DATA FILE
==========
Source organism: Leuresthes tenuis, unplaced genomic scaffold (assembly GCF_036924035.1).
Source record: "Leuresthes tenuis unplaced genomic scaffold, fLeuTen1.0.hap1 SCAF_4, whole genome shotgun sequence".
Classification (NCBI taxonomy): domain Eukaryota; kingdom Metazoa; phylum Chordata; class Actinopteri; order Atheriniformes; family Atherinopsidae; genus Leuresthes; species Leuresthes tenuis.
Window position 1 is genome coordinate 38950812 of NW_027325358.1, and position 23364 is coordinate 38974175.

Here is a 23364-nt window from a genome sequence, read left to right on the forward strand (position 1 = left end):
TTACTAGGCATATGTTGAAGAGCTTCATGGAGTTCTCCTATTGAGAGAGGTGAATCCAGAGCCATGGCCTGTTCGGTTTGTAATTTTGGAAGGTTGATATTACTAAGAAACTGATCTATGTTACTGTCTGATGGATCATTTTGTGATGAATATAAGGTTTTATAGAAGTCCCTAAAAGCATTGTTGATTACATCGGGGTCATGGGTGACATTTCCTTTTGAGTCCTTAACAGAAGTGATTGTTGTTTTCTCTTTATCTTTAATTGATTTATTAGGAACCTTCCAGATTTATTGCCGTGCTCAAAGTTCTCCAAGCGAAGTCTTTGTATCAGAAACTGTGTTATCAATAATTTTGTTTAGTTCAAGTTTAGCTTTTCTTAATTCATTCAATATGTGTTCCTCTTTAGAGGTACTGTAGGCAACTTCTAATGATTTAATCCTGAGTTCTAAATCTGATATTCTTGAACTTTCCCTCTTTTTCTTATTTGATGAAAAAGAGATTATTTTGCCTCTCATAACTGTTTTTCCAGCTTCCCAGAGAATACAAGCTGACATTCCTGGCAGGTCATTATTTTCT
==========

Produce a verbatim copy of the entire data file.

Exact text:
Source organism: Leuresthes tenuis, unplaced genomic scaffold (assembly GCF_036924035.1).
Source record: "Leuresthes tenuis unplaced genomic scaffold, fLeuTen1.0.hap1 SCAF_4, whole genome shotgun sequence".
Classification (NCBI taxonomy): domain Eukaryota; kingdom Metazoa; phylum Chordata; class Actinopteri; order Atheriniformes; family Atherinopsidae; genus Leuresthes; species Leuresthes tenuis.
Window position 1 is genome coordinate 38950812 of NW_027325358.1, and position 23364 is coordinate 38974175.

Here is a 23364-nt window from a genome sequence, read left to right on the forward strand (position 1 = left end):
TTACTAGGCATATGTTGAAGAGCTTCATGGAGTTCTCCTATTGAGAGAGGTGAATCCAGAGCCATGGCCTGTTCGGTTTGTAATTTTGGAAGGTTGATATTACTAAGAAACTGATCTATGTTACTGTCTGATGGATCATTTTGTGATGAATATAAGGTTTTATAGAAGTCCCTAAAAGCATTGTTGATTACATCGGGGTCATGGGTGACATTTCCTTTTGAGTCCTTAACAGAAGTGATTGTTGTTTTCTCTTTATCTTTAATTGATTTATTAGGAACCTTCCAGATTTATTGCCGTGCTCAAAGTTCTCCAAGCGAAGTCTTTGTATCAGAAACTGTGTTATCAATAATTTTGTTTAGTTCAAGTTTAGCTTTTCTTAATTCATTCAATATGTGTTCCTCTTTAGAGGTACTGTAGGCAACTTCTAATGATTTAATCCTGAGTTCTAAATCTGATATTCTTGAACTTTCCCTCTTTTTCTTATTTGATGAAAAAGAGATTATTTTGCCTCTCATAACTGTTTTTCCAGCTTCCCAGAGAATACAAGCTGACATTCCTGGCAGGTCATTATTTTCT